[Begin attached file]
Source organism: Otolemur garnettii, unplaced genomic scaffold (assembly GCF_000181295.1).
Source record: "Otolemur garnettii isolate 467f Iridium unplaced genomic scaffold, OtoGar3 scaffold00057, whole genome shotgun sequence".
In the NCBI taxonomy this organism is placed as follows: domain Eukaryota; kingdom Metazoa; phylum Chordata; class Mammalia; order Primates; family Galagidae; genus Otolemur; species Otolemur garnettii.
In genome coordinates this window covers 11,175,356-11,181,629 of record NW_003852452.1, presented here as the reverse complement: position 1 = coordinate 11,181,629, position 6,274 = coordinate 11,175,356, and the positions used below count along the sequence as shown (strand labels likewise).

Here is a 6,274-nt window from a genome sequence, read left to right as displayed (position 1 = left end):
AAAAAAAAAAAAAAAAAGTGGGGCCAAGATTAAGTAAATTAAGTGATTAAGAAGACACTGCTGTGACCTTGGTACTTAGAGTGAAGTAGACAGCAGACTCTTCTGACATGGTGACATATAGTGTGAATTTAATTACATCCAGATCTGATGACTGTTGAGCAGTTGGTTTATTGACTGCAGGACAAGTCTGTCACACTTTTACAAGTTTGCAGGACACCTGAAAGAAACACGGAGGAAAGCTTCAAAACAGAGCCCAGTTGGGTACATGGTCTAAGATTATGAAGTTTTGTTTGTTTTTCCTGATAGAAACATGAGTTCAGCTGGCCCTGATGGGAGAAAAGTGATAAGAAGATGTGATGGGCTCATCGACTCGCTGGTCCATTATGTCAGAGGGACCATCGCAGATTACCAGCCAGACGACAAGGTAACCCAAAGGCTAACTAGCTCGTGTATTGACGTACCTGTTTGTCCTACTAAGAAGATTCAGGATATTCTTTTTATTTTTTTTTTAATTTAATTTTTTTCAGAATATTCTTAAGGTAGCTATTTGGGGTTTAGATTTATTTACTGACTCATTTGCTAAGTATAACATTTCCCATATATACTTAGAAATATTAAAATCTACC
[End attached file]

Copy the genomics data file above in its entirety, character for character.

Source organism: Otolemur garnettii, unplaced genomic scaffold (assembly GCF_000181295.1).
Source record: "Otolemur garnettii isolate 467f Iridium unplaced genomic scaffold, OtoGar3 scaffold00057, whole genome shotgun sequence".
In the NCBI taxonomy this organism is placed as follows: domain Eukaryota; kingdom Metazoa; phylum Chordata; class Mammalia; order Primates; family Galagidae; genus Otolemur; species Otolemur garnettii.
In genome coordinates this window covers 11,175,356-11,181,629 of record NW_003852452.1, presented here as the reverse complement: position 1 = coordinate 11,181,629, position 6,274 = coordinate 11,175,356, and the positions used below count along the sequence as shown (strand labels likewise).

Here is a 6,274-nt window from a genome sequence, read left to right as displayed (position 1 = left end):
AAAAAAAAAAAAAAAAAGTGGGGCCAAGATTAAGTAAATTAAGTGATTAAGAAGACACTGCTGTGACCTTGGTACTTAGAGTGAAGTAGACAGCAGACTCTTCTGACATGGTGACATATAGTGTGAATTTAATTACATCCAGATCTGATGACTGTTGAGCAGTTGGTTTATTGACTGCAGGACAAGTCTGTCACACTTTTACAAGTTTGCAGGACACCTGAAAGAAACACGGAGGAAAGCTTCAAAACAGAGCCCAGTTGGGTACATGGTCTAAGATTATGAAGTTTTGTTTGTTTTTCCTGATAGAAACATGAGTTCAGCTGGCCCTGATGGGAGAAAAGTGATAAGAAGATGTGATGGGCTCATCGACTCGCTGGTCCATTATGTCAGAGGGACCATCGCAGATTACCAGCCAGACGACAAGGTAACCCAAAGGCTAACTAGCTCGTGTATTGACGTACCTGTTTGTCCTACTAAGAAGATTCAGGATATTCTTTTTATTTTTTTTTTAATTTAATTTTTTTCAGAATATTCTTAAGGTAGCTATTTGGGGTTTAGATTTATTTACTGACTCATTTGCTAAGTATAACATTTCCCATATATACTTAGAAATATTAAAATCTACC